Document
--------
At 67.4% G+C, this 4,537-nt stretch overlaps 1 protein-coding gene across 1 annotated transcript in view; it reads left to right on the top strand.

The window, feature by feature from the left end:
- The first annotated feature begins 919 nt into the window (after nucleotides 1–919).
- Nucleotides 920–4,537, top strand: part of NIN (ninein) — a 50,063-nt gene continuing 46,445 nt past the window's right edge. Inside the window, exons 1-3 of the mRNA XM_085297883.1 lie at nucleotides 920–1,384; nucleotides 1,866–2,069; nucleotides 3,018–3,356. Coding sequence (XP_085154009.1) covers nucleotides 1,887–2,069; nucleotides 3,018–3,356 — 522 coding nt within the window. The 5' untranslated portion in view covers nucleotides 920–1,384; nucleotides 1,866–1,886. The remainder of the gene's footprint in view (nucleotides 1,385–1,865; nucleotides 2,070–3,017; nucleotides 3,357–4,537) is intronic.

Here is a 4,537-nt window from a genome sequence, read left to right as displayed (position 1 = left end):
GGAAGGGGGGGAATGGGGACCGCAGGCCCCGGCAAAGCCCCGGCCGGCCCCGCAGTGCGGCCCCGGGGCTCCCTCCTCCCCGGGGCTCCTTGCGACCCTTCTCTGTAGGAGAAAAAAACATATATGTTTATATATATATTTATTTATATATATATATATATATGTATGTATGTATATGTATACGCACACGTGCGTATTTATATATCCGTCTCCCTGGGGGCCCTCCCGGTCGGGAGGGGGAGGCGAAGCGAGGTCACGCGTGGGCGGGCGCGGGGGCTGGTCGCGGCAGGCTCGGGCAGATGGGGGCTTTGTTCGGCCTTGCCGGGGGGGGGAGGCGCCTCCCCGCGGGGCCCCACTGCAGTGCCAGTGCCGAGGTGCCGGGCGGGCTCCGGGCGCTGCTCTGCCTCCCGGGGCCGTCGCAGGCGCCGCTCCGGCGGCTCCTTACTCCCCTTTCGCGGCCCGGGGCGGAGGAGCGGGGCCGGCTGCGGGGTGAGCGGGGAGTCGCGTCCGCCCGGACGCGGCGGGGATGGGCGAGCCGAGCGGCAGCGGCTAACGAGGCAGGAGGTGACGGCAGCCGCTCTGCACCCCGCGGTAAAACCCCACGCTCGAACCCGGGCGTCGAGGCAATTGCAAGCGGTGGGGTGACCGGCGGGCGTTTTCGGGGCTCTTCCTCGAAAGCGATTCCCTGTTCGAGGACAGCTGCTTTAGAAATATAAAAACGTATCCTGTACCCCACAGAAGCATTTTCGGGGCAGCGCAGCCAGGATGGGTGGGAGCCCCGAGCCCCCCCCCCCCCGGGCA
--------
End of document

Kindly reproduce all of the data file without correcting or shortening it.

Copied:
At 67.4% G+C, this 4,537-nt stretch overlaps 1 protein-coding gene across 1 annotated transcript in view; it reads left to right on the top strand.

The window, feature by feature from the left end:
- The first annotated feature begins 919 nt into the window (after nucleotides 1–919).
- Nucleotides 920–4,537, top strand: part of NIN (ninein) — a 50,063-nt gene continuing 46,445 nt past the window's right edge. Inside the window, exons 1-3 of the mRNA XM_085297883.1 lie at nucleotides 920–1,384; nucleotides 1,866–2,069; nucleotides 3,018–3,356. Coding sequence (XP_085154009.1) covers nucleotides 1,887–2,069; nucleotides 3,018–3,356 — 522 coding nt within the window. The 5' untranslated portion in view covers nucleotides 920–1,384; nucleotides 1,866–1,886. The remainder of the gene's footprint in view (nucleotides 1,385–1,865; nucleotides 2,070–3,017; nucleotides 3,357–4,537) is intronic.

Here is a 4,537-nt window from a genome sequence, read left to right as displayed (position 1 = left end):
GGAAGGGGGGGAATGGGGACCGCAGGCCCCGGCAAAGCCCCGGCCGGCCCCGCAGTGCGGCCCCGGGGCTCCCTCCTCCCCGGGGCTCCTTGCGACCCTTCTCTGTAGGAGAAAAAAACATATATGTTTATATATATATTTATTTATATATATATATATATATGTATGTATGTATATGTATACGCACACGTGCGTATTTATATATCCGTCTCCCTGGGGGCCCTCCCGGTCGGGAGGGGGAGGCGAAGCGAGGTCACGCGTGGGCGGGCGCGGGGGCTGGTCGCGGCAGGCTCGGGCAGATGGGGGCTTTGTTCGGCCTTGCCGGGGGGGGGAGGCGCCTCCCCGCGGGGCCCCACTGCAGTGCCAGTGCCGAGGTGCCGGGCGGGCTCCGGGCGCTGCTCTGCCTCCCGGGGCCGTCGCAGGCGCCGCTCCGGCGGCTCCTTACTCCCCTTTCGCGGCCCGGGGCGGAGGAGCGGGGCCGGCTGCGGGGTGAGCGGGGAGTCGCGTCCGCCCGGACGCGGCGGGGATGGGCGAGCCGAGCGGCAGCGGCTAACGAGGCAGGAGGTGACGGCAGCCGCTCTGCACCCCGCGGTAAAACCCCACGCTCGAACCCGGGCGTCGAGGCAATTGCAAGCGGTGGGGTGACCGGCGGGCGTTTTCGGGGCTCTTCCTCGAAAGCGATTCCCTGTTCGAGGACAGCTGCTTTAGAAATATAAAAACGTATCCTGTACCCCACAGAAGCATTTTCGGGGCAGCGCAGCCAGGATGGGTGGGAGCCCCGAGCCCCCCCCCCCCCGGGCA